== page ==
Title: Sensor-Rocks: A framework to improve software management for sensor networks

Year of Publication: 2013
Page Numbers: 291-296
Authors: Timothy Telfer, Sameer Tilak, Philip Papadopoulos, and Luca Clementi
Conference Name: The International Conference on E-Technologies and Business on the Web (EBW2013)
- Thailand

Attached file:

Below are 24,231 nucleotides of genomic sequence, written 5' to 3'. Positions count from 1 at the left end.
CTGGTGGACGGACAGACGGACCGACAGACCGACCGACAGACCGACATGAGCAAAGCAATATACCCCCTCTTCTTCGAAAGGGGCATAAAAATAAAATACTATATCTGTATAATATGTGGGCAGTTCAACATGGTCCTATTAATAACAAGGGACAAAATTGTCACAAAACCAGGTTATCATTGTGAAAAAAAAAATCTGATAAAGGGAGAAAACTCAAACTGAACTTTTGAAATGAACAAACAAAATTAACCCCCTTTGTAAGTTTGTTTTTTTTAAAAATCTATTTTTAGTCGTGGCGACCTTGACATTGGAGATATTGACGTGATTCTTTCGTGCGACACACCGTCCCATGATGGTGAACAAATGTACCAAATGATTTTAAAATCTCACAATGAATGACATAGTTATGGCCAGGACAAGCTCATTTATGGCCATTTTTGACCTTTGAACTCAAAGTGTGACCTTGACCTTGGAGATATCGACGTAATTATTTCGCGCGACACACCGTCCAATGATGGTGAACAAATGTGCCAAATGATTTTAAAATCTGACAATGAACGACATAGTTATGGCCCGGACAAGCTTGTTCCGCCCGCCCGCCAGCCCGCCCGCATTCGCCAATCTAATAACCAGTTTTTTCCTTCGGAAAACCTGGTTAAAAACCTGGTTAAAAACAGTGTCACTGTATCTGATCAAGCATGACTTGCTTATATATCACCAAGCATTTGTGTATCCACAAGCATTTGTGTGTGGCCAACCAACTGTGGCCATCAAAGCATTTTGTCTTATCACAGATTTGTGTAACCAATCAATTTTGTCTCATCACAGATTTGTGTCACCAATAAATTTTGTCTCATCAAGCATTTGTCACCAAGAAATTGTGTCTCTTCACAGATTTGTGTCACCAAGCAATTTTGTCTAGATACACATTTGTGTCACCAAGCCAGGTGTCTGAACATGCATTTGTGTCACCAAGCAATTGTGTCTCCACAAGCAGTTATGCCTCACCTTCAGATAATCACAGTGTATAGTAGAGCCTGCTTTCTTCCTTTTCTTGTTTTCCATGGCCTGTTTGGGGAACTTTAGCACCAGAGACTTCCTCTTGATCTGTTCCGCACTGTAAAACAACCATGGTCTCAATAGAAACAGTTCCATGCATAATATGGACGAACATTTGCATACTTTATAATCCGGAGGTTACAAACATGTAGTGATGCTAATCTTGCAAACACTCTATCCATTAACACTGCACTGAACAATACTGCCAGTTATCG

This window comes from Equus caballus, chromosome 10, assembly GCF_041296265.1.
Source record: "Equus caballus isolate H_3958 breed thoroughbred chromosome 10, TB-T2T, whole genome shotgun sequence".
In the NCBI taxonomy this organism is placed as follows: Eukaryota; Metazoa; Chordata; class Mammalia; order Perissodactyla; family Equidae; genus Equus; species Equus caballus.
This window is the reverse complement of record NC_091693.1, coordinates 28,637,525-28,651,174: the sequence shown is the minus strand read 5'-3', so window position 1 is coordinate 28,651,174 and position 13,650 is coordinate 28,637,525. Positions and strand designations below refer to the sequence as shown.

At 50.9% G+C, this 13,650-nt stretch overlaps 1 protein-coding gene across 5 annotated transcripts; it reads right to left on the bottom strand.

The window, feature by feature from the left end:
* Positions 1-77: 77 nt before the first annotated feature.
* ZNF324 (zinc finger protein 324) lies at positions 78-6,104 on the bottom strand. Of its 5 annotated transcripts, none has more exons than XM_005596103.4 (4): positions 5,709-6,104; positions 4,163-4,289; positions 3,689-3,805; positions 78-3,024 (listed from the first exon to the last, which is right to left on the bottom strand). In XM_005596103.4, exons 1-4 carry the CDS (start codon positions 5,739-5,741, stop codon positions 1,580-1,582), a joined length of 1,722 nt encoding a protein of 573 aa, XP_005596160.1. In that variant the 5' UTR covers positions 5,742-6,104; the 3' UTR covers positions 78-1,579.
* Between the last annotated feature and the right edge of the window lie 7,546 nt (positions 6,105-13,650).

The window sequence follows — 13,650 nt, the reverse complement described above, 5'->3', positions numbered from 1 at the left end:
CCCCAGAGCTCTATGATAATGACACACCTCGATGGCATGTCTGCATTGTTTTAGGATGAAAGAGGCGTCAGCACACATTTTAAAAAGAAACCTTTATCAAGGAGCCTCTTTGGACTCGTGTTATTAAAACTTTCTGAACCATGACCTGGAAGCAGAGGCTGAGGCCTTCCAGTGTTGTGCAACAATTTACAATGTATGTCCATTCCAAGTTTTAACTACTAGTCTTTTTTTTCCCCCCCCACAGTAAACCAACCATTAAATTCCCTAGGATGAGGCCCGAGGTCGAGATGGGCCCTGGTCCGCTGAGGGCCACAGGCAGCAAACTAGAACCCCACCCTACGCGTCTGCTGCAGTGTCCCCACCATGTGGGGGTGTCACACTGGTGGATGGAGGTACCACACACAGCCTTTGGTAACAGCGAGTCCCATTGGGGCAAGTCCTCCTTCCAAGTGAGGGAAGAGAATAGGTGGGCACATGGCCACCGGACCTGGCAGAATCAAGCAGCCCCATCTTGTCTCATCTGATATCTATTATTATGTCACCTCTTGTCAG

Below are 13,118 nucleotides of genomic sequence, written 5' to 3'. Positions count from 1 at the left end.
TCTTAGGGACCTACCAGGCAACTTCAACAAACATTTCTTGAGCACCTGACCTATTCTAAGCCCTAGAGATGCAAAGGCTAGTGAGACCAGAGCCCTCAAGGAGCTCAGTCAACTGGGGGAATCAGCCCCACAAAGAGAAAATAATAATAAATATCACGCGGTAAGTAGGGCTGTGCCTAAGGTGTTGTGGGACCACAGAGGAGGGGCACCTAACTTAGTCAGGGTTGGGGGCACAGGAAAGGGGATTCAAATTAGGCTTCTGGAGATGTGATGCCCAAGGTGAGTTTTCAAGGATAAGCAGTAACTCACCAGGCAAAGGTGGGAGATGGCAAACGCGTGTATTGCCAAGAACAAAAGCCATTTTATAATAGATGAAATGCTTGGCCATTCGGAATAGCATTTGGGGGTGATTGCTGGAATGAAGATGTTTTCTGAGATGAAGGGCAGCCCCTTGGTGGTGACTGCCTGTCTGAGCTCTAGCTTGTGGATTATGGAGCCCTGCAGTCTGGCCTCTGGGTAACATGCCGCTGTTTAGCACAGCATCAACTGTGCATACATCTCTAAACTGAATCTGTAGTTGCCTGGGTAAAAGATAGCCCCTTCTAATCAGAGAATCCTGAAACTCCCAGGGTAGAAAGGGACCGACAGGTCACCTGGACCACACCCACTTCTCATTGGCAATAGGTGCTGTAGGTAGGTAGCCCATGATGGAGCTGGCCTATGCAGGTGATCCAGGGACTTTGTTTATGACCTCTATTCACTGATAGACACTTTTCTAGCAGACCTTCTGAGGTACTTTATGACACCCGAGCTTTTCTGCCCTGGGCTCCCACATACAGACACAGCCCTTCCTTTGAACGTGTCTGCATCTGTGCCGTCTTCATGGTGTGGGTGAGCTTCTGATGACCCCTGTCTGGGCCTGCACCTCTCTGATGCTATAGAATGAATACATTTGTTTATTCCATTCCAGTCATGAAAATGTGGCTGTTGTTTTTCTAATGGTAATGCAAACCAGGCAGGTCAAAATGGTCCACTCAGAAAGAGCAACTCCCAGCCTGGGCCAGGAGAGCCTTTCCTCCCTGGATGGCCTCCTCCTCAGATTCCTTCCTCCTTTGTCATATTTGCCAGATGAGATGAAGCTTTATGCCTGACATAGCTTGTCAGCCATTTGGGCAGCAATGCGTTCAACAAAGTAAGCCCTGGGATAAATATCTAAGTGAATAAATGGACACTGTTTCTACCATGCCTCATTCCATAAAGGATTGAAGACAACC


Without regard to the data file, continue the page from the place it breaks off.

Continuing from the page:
Software Operations and Management (O&M), i.e., defining, configuring, and updating thousands of software components within a conventional data center is a well-understood issue [12]. Existing frameworks like the Rocks toolkit [7], [11] have revolutionized the way system engineers define, deploy and manage large-scale compute clusters, storage servers, and visualization facilities. Unfortunately, the state-of-the-art approach in sensor network software O&M relies on system administrators to manage the operating system and overall system configuration of a system as a golden image. This image is manually configured according to site and individual project requirements. In the manual approach, this golden image is copied onto corresponding sensors typically using Over The Air Programming (OTAP) [8], [9], [10]. The fundamental problem with any golden image approach is that the methodology often used to build this software master is either unspecified or ad hoc. In either case, only the author of the golden image can change its contents, add new functionality, update existing components or completely rebuild (rebase) the image when the underlying OS changes. The manual approach does not scale, since ensuring consistency of installation, and accuracy of configuration and updates of thousands of software components is laborious and error-prone. One could dramatically reduce both time and effort while improving system reliability if techniques used to deploy scalable computing systems (e.g., data centers) were extended to the challenging world of sensor networks. We propose to develop Sensor- Rocks by adapting and extending the Rocks toolkit. We believe that Sensor-Rocks will revolutionize the world of sensor networks by reducing the administrative overhead of defining the software environment on individual sensors and network of sensors from days/weeks to a few hours. The resulting faster, reliable deployment of the software infrastructure will fundamentally improve the reproducibility, which is a key for gathering good-quality data.